Confessions of a Start-Up Junky

Geoff Livingston in Palermo

Confession: Giddy joy pervades my fingertips these days. The reason? The challenge of starting anew.

See, I’m a start-up junky. And next week my two partners and I are launching our newco. I can’t wait!

I’ve been engaged in start-ups since 1996, when I joined CommunicationsNow as an editor to successfully launch several publications serving the wireless industry. Then I did a stint as media relations manager for a dot-bomb in Southern California called IPNet Solutions.

This past decade saw the successful launch of Widmeyer‘s Design & Advertising practice. After that I helped get Sage Communications‘ PR practice off the ground. And most recently, I started, built and sold Livingston Communications, a social media boutique.

The Next Venture

So with my sixth venture (second as owner), what have I learned? What five suggestions will I bring to the table that will benefit my partners and clients?

1) Do what you love! Most people hate their jobs, but if you own your own company, then that’s your fault. In fact, it’s all your fault. There’s no one to blame, so make it worth loving!

2) Love your critics/enemies, too. Plenty of naysayers out there will tell you that it will be hard, that most newcos fail, etc. This time, it’s “Well, the economy is not that great,” or “Your focus won’t yield the most cash.” These people should be seen as a) sources of information about possible weaknesses that you can address, and b) points of inspiration.

Listen to criticism even if it burns. They may be right about your offering, and don’t you want to address that?

Conversely, I always love winning when I’ve been told it’s unlikely or impossible. When I receive resistance from naysayers, it only fuels me. To me, success comes from personal commitment to achieving a goal as opposed to what other people tell me I should be or can achieve. Many times the reasons find basis in their own fears.

3) Play to your weaknesses. If you’re not good at something, own it. Then outsource it or hire people to fill that role. In this new entity, my partners’ strengths play to my weaknesses and vice versa. I am very grateful for that. Now I can focus on areas that I truly excel in.

4) Embrace failure. Most of the companies I’ve been involved with sustained themselves or were sold, so ultimate failure is not my experience. Failing is. Failure in ventures always happens, but serves as the experience necessary for improvement and excellence. The question isn’t whether you will fail or have disappointments. It’s how fast can you get up, and evolve.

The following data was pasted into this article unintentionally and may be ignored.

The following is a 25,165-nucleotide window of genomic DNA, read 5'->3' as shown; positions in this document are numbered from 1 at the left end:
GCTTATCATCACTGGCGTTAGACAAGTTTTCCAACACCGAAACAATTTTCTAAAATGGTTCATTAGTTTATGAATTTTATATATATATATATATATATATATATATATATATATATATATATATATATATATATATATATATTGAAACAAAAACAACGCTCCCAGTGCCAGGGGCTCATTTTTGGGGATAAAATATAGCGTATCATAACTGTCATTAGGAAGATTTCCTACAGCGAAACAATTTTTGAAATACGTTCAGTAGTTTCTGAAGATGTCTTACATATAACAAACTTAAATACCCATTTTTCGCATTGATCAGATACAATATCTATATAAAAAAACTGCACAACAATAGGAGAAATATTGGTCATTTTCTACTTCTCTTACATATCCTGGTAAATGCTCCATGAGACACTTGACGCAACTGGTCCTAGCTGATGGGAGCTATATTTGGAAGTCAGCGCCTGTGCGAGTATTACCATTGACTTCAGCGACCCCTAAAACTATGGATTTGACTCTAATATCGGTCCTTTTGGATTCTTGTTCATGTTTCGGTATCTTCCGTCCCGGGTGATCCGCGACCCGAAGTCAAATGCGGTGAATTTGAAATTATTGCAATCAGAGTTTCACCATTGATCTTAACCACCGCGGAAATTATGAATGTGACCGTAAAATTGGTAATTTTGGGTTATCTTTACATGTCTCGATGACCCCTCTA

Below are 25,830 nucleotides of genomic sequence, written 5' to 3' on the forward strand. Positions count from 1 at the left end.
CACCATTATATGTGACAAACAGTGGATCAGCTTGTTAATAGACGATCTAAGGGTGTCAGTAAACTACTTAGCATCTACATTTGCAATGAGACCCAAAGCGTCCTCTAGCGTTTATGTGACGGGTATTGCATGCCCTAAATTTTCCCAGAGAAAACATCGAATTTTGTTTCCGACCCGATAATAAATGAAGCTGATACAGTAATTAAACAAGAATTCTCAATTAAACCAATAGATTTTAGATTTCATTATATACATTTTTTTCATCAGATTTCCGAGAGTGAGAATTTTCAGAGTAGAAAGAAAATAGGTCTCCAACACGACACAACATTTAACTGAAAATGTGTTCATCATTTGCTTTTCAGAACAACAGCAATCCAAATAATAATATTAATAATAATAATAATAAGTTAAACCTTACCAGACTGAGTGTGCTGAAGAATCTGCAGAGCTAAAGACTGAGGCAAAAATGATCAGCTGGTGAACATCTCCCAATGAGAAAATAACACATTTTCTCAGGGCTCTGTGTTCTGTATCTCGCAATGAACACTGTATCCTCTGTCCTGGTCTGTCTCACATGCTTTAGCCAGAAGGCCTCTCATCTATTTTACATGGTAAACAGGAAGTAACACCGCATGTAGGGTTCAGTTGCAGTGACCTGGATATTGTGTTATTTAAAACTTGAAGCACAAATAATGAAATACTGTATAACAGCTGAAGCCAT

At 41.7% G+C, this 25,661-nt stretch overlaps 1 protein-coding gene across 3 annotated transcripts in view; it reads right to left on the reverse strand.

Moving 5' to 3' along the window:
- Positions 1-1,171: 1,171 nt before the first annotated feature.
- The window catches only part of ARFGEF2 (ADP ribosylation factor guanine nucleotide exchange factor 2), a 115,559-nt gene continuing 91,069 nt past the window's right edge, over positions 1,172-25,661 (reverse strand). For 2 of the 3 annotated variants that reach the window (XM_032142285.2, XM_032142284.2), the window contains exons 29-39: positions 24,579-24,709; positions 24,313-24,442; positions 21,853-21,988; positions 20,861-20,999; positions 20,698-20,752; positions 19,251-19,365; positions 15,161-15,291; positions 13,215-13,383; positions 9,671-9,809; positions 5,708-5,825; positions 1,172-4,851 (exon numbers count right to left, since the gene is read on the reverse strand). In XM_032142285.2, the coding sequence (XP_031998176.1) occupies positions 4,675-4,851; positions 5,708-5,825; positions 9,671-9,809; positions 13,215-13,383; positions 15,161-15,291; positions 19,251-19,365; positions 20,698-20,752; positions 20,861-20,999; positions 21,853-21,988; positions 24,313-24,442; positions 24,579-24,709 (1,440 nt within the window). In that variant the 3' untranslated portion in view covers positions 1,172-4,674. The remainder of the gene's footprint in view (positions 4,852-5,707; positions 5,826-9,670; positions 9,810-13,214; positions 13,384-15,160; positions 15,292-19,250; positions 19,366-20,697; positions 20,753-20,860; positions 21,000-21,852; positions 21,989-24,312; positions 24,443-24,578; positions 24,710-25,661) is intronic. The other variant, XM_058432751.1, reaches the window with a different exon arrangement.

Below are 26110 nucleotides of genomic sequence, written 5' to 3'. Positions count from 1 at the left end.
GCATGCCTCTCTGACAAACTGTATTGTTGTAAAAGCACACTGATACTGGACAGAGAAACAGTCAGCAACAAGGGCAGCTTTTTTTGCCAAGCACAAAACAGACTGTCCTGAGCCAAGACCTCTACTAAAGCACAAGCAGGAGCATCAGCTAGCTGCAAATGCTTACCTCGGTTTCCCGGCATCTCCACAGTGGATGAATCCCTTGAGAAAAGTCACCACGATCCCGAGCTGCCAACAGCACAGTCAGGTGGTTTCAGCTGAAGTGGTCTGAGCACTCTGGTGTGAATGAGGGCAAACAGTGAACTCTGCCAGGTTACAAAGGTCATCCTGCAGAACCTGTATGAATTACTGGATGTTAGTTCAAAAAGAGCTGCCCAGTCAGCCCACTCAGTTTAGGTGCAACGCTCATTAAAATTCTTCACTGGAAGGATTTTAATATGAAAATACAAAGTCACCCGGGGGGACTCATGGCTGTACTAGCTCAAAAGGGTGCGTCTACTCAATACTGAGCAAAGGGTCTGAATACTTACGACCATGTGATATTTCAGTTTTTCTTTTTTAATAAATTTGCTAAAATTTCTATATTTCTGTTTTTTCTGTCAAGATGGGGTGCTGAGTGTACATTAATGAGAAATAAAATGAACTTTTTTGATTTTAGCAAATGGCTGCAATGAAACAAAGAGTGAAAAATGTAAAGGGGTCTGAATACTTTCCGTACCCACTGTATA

5) Don’t get set on facts. Markets change, people change, situations change, everything changes. The only thing in life and business that you can be certain of is change. Be ready to handle the comings and goings of relationships and situations. Impermanence is the rule of thumb.

That’s my big five, the rest stay in my head for now. But if you’re an aspiring entrepreneur, please read Pam Slim’s Escape from Cubicle Nation. It’s the best book I’ve read on the topic.


  • Love it, Geoff. I’m eagerly awaiting the big announcement. I particularly like what you say about embracing failure. It’s only failure if you don’t pick yourself up and move along. We’re far too focused on a narrow definition of success that too often doesn’t leave room for growth. Good on you!

  • Can’t wait to see what you’ve got up your sleeve this time!

  • Pingback:swoodruff (Steve Woodruff)

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    RT @GeoffLiving: New Blog Post: Confessions of a Start-Up Junky [link to post]

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    New Blog Post: Confessions of a Start-Up Junky [link to post] (via @GeoffLiving)

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  • Pingback:Roll your own Future « StickyFigure

    […] 7, 2010 by Steve Woodruff I enjoyed reading Geoff Livingston’s blog post today, Confessions of a Start-up Junky. One of the things I admire about Geoff, which shines through in this post, is that he is aware of […]

  • Geoff, a friend and I were talking about what makes a person happy with their job just yesterday so this is a very timely post. To often we paint ourselves into a corner of in a job we dislike due to where we are in our lives. By doing this it makes it easy to justify in staying somewhere where you might not like but the pay is good, or they have great benefits.

    Kudos, to you for making another jump into a great adventure and best of luck!